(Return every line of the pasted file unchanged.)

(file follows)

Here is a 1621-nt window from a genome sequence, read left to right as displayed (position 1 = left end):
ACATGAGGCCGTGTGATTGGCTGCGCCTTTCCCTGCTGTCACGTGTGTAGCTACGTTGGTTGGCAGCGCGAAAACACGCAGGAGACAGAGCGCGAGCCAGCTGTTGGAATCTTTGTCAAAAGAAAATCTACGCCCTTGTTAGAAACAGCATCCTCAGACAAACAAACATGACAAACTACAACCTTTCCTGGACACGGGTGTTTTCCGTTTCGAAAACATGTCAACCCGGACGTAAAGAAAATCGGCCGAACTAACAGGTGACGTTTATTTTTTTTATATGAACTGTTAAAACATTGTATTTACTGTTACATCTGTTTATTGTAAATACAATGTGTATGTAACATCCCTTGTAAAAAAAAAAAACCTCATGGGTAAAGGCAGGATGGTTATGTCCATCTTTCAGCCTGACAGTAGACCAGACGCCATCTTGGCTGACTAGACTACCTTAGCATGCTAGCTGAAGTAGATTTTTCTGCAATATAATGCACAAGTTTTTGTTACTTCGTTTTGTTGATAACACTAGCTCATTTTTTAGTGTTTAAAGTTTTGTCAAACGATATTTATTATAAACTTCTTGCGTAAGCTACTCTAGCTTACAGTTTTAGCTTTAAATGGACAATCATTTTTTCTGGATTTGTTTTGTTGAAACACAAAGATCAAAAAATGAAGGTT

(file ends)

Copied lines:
Here is a 1621-nt window from a genome sequence, read left to right as displayed (position 1 = left end):
ACATGAGGCCGTGTGATTGGCTGCGCCTTTCCCTGCTGTCACGTGTGTAGCTACGTTGGTTGGCAGCGCGAAAACACGCAGGAGACAGAGCGCGAGCCAGCTGTTGGAATCTTTGTCAAAAGAAAATCTACGCCCTTGTTAGAAACAGCATCCTCAGACAAACAAACATGACAAACTACAACCTTTCCTGGACACGGGTGTTTTCCGTTTCGAAAACATGTCAACCCGGACGTAAAGAAAATCGGCCGAACTAACAGGTGACGTTTATTTTTTTTATATGAACTGTTAAAACATTGTATTTACTGTTACATCTGTTTATTGTAAATACAATGTGTATGTAACATCCCTTGTAAAAAAAAAAAACCTCATGGGTAAAGGCAGGATGGTTATGTCCATCTTTCAGCCTGACAGTAGACCAGACGCCATCTTGGCTGACTAGACTACCTTAGCATGCTAGCTGAAGTAGATTTTTCTGCAATATAATGCACAAGTTTTTGTTACTTCGTTTTGTTGATAACACTAGCTCATTTTTTAGTGTTTAAAGTTTTGTCAAACGATATTTATTATAAACTTCTTGCGTAAGCTACTCTAGCTTACAGTTTTAGCTTTAAATGGACAATCATTTTTTCTGGATTTGTTTTGTTGAAACACAAAGATCAAAAAATGAAGGTT